Do not go gentle into that good night,
Old age should burn and rave at close of day;
Rage, rage against the dying of the light.
Sometimes it feels like everything is dying. As I write this, nearly the whole West Coast of America has been burning for days, swept by raging wildfires from Southern California to the northern U.S. border. The invisible Corona virus COVID19 has been sweeping across the nation, leaving dead or damaged bodies in its wake. Churches, schools, and all kinds of businesses have had their casualties, some closing permanently.
But personal and most devastating to me has been the death of my mother, caught in the quarantine of a nursing home, for months isolated from my sister and me, until her body was so ravaged by her non-COVID illness that she could no longer speak. She was blind, so we couldn’t visit by waving through her window or by Zoom. She was deaf and even with hearing aids had trouble understanding us on the phone. When family was finally able to visit the patients — outside, fully masked and 6 feet away, for no more than 30 minutes once a week — she was visibly nearing the end of her life. Her body had wasted down to 79 pounds; she was so weak she could no longer hold the phone, or a cup, or feed herself; and she could barely speak enough to be understood. But because her “vital signs” (blood pressure, heart rate, and lungs) always showed “normal” the staff insisted she was not at the end of life, so we were not allowed into her room to be close to her.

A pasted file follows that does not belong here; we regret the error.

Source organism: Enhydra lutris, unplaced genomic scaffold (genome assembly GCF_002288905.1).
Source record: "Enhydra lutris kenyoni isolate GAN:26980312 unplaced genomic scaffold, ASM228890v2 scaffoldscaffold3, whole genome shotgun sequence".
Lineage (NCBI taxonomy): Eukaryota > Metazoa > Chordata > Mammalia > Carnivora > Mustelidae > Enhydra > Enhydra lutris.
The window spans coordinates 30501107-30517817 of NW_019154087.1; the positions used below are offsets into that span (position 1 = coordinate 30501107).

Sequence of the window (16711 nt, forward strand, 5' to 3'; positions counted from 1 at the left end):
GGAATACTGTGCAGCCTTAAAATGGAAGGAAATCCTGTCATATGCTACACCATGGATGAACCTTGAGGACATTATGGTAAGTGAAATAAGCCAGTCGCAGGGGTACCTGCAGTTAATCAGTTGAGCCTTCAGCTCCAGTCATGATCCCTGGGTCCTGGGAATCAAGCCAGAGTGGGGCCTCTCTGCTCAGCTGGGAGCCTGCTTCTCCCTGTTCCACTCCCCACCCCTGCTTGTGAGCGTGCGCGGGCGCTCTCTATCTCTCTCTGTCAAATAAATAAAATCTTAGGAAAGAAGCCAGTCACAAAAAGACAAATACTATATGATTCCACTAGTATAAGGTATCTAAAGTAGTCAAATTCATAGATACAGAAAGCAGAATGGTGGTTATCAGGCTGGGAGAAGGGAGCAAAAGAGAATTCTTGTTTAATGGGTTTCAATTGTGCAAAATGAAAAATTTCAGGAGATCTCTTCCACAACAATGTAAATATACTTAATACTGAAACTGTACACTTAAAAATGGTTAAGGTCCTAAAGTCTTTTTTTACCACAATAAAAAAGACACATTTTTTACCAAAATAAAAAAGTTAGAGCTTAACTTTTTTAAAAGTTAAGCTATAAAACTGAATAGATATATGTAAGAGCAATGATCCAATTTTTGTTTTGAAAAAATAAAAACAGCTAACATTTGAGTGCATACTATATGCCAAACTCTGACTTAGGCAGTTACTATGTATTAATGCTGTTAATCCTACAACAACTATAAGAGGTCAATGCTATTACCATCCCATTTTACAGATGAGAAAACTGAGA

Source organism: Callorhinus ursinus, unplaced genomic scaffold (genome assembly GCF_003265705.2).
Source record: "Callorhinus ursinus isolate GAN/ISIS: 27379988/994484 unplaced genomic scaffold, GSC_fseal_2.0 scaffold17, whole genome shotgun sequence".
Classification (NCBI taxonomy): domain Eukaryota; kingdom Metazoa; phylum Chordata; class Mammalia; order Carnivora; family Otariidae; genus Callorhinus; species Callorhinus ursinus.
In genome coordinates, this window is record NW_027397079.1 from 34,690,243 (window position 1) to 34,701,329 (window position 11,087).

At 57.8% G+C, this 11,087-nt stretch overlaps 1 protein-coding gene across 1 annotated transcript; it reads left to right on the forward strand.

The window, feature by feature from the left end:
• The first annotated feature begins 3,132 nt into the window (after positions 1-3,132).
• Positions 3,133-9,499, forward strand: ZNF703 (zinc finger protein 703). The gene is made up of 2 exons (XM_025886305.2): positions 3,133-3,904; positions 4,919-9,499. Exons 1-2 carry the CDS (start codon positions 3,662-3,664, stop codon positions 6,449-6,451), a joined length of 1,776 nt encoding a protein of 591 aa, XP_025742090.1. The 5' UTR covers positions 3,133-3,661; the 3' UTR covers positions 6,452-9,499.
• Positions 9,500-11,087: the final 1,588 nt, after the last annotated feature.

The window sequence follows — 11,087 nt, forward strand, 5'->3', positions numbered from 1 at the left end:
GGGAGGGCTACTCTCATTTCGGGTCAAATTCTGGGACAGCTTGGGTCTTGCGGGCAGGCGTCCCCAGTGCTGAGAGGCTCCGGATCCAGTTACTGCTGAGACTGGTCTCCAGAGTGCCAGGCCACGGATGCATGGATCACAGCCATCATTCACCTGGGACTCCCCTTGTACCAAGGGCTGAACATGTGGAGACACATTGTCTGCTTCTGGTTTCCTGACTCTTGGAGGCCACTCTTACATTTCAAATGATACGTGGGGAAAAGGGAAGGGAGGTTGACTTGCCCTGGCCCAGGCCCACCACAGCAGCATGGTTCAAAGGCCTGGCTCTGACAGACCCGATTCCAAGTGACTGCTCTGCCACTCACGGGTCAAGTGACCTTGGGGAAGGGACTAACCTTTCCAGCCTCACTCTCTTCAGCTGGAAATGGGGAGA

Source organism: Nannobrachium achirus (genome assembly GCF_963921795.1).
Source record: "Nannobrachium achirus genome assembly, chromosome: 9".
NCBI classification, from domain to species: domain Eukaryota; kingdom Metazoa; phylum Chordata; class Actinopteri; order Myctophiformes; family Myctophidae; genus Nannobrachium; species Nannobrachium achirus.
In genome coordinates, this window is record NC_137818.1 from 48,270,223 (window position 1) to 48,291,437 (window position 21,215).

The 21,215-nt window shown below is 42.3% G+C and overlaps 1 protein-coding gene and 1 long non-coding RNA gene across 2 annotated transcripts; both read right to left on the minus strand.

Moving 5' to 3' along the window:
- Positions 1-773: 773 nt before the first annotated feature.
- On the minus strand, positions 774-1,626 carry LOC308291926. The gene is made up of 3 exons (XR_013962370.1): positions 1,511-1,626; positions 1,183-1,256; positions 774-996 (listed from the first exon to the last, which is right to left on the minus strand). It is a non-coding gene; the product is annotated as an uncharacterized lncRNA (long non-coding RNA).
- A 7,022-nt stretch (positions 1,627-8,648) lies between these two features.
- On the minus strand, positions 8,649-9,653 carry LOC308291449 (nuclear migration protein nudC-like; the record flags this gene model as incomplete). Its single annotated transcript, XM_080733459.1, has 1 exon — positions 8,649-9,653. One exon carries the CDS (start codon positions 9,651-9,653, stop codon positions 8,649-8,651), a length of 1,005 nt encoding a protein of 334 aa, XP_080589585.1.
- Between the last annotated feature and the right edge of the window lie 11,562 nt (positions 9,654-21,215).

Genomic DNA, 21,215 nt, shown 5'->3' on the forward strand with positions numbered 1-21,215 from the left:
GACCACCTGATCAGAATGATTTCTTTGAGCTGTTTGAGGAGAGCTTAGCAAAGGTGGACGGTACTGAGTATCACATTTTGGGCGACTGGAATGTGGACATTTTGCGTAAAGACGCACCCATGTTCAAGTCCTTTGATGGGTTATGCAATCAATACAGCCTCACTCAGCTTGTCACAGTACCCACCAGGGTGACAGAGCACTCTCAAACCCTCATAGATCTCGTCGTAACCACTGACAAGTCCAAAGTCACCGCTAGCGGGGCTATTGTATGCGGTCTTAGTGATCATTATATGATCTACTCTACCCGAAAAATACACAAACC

Week by week she grew more and more frail, but her heart remained strong, and their judgment continued to be that she wasn’t ill enough to let us close to her because “she isn’t at the end of life.” Finally one nurse, recognizing that not everyone dies in the same way with the same indicators of failure and that this really was the end of life for our mother, pushed the point with the staff and got us admitted to her room. The next day she was able to take communion from the hospice chaplain. She lasted two more days. We were able to touch her, whisper into her ear, sit by her bed and pray with her. But by that time she no longer had control of her muscles, including her tongue, and could only send a puff of air. It was painful beyond telling to see how much she wanted to speak to us, but couldn’t.
We were more fortunate than many others who haven’t been able to be with their dying loved ones at all, and I’m grateful for the precious little time we had with her. But there was so much more that I longed to share with her and it was just too late. She’d been in quarantine and away from us since COVID restrictions hit all the nursing homes in March and this was the beginning of September. After 6 months, it was too little, too late.
I hate this hateful virus. I hate the overly rigid rules of care facilities that treat family like the enemy of the dying person’s well-being. (I’m grateful for the tender, diligent care of the nurses and aides who loved and cared for Mother, and for their kindness to us, but I do hate the rules that constrain them.)
I hate how hard dying is when it’s long, slow, and painfully strips everything from you.
How hard Mother clung to her life! That fierce will to live that gave us the blessing of 96 years with her became her torment at the end. She did not go gently, my brave, fierce, gentle, wonderful mother.